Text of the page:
The idea of an ‘uberized’ workforce has grown exponentially in recent years. A study by Fieldglass referenced in Fast Company, indicated that “in 2015 the average company’s workforce consisted of 54% traditional, full-time employees, 20% contingent workers (freelancers, interns, and contractors), and 26% that existed in a gray area somewhere between the two (including remote and part-time workers). These researchers predicted that by 2017, the share of non-traditional workers would grow to 25% contingent, 34% grey area, and 41% traditional workers.
Fast Company also recently cited a study by Adobe that revealed that one-third of today’s workforce reported having a second job, while 56% of poll respondents believed we would all have multiple jobs in the future.
With such an eclectic and disparate workforce potentially running on different schedules, in different locations and often in different time zones – how can HR leaders motivate and cultivate a strong cultural environment? How can such seemingly disparate teams work passionately towards a shared goal?
Interestingly, in the face of growing competition from Microsoft, and other west coast tech companies, IBM, a company that has long touted itself as an innovator announced recently that it was going to remove employees’ work-from-home options. Its Chief Marketing Officer, Michelle Peluso was quoted in an internal memo as saying the only formula she knows for success is bringing people with the right skills together with the right tools in inspiring locations. According to media reports, this also means employees can’t choose which office they want to work from – they will be assigned an office location by the company.
I would humbly argue that in today’s uberized workforce, such directives will come across as outdated. In tech battlegrounds, and in many other industries where competition is fierce, leaders like Peluso could be risking losing their best talent due to such constrictive thinking.
Consider a recent video by YouTube personality, Casey Neisat entitled, “Do What You Can’t.” This video captures much of the spirit of our social culture today. It is all about dogged determination, creativity, and freedom to pursue what you want, even when you don’t know how. You figure it out. This, many would argue, is at the heart of innovation. This message is quite a juxtaposition to Peluso’s new work-from-the-office policy.
Today, if you want to scoop up and keep the best talent, you have to play by their rules. They want freedom, they want choice, and you have to find ways to engage them based on their motivating needs. On that thought, here are three tips to consider to motivate your full-time, contract and freelance talent:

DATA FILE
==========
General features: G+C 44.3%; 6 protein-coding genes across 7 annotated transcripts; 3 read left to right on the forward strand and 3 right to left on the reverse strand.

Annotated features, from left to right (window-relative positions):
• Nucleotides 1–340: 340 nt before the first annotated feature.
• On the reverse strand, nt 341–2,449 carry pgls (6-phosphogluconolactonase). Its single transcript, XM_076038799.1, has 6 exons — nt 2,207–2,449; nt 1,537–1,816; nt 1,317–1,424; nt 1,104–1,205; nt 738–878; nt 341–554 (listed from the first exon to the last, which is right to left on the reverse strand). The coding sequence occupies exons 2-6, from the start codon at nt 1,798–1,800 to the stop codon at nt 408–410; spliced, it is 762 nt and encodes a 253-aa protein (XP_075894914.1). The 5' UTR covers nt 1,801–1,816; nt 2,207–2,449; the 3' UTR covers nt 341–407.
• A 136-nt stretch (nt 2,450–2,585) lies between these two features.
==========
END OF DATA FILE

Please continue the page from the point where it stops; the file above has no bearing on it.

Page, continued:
- Foster meaningful social connections: In uberized workplaces, we have to create opportunities for in-person social connections on a regular basis among virtual offices so people can feel like they are part of one team. The critical factor for success here is creating an environment that fosters meaningful and authentic connections among the diversified workforce. That is when people will feel committed to each other and collaborate to produce better work.
- Give them freedom from scheduling: taking on a freelance role, or having a second job today may be motivated by a desire to make more money, but equally as often, it is about pursuing passion projects, helping causes that are close to the heart, or cultivating another talent (e.g. music, photography, etc.). To motivate your best talent in such an environment where multiple priorities are being juggled, it is critical to give your team both trust and freedom – to work when they want and how they want. In business today, accountability is not always based on time-worked, but rather by the quality and amount of the work that directly contributes to business success. When people are given responsibility to step up, when they feel they have the full trust of management, ownership of success inherently becomes personal.
- Identify their non-financial values: in a workforce where the corporate ladder is quickly being replaced by the “corporate lattice,” job titles and remuneration alone are no longer enough to motivate the best talent. What are your team members’ core motivators? Do they like to travel, are they passionate about giving back to the community? Are they life-long learners? Find common values among your diverse workforce and give back to them, what they appreciate most. If you have a team of foodies for example, periodic dinners at some of the most trendy restaurants for team bonding might be one way to bring everyone on-board and motivate them – by a show of the company’s appreciation. The key insight here is the methods to engage them are more about the needs of your workforce, than the needs of the company alone. Often, working backwards in such a manner leads to real business success.
Have you experienced an increasingly ‘uberized’ workforce within your company? Share with us your strategies on how you motivate your teams? We’d love to hear from you!